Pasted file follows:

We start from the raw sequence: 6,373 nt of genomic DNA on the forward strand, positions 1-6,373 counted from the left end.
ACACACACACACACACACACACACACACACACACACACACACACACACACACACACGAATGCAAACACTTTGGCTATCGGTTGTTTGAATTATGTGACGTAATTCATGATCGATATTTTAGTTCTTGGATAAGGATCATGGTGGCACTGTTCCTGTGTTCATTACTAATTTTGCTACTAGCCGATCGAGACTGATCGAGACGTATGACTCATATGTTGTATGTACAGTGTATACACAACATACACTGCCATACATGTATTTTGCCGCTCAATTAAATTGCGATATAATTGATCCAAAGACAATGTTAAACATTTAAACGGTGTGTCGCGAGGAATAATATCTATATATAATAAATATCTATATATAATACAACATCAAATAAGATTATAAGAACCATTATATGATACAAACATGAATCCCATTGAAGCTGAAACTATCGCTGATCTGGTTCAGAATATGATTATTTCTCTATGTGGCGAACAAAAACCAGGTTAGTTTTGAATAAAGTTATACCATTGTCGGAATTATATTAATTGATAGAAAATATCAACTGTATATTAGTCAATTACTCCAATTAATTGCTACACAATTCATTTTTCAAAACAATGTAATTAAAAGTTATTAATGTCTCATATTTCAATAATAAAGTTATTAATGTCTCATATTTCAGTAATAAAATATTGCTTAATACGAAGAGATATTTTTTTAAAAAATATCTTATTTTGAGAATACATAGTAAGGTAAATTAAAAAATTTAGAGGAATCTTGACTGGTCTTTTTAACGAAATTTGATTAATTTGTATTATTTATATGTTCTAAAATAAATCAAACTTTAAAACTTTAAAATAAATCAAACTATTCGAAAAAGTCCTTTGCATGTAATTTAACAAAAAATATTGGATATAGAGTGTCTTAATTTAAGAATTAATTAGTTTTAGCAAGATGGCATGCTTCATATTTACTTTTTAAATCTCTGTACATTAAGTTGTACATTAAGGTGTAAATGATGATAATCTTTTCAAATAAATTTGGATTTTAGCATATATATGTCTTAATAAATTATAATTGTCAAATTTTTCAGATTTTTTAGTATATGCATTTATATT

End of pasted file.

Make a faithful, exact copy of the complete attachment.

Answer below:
We start from the raw sequence: 6,373 nt of genomic DNA on the forward strand, positions 1-6,373 counted from the left end.
ACACACACACACACACACACACACACACACACACACACACACACACACACACACACGAATGCAAACACTTTGGCTATCGGTTGTTTGAATTATGTGACGTAATTCATGATCGATATTTTAGTTCTTGGATAAGGATCATGGTGGCACTGTTCCTGTGTTCATTACTAATTTTGCTACTAGCCGATCGAGACTGATCGAGACGTATGACTCATATGTTGTATGTACAGTGTATACACAACATACACTGCCATACATGTATTTTGCCGCTCAATTAAATTGCGATATAATTGATCCAAAGACAATGTTAAACATTTAAACGGTGTGTCGCGAGGAATAATATCTATATATAATAAATATCTATATATAATACAACATCAAATAAGATTATAAGAACCATTATATGATACAAACATGAATCCCATTGAAGCTGAAACTATCGCTGATCTGGTTCAGAATATGATTATTTCTCTATGTGGCGAACAAAAACCAGGTTAGTTTTGAATAAAGTTATACCATTGTCGGAATTATATTAATTGATAGAAAATATCAACTGTATATTAGTCAATTACTCCAATTAATTGCTACACAATTCATTTTTCAAAACAATGTAATTAAAAGTTATTAATGTCTCATATTTCAATAATAAAGTTATTAATGTCTCATATTTCAGTAATAAAATATTGCTTAATACGAAGAGATATTTTTTTAAAAAATATCTTATTTTGAGAATACATAGTAAGGTAAATTAAAAAATTTAGAGGAATCTTGACTGGTCTTTTTAACGAAATTTGATTAATTTGTATTATTTATATGTTCTAAAATAAATCAAACTTTAAAACTTTAAAATAAATCAAACTATTCGAAAAAGTCCTTTGCATGTAATTTAACAAAAAATATTGGATATAGAGTGTCTTAATTTAAGAATTAATTAGTTTTAGCAAGATGGCATGCTTCATATTTACTTTTTAAATCTCTGTACATTAAGTTGTACATTAAGGTGTAAATGATGATAATCTTTTCAAATAAATTTGGATTTTAGCATATATATGTCTTAATAAATTATAATTGTCAAATTTTTCAGATTTTTTAGTATATGCATTTATATT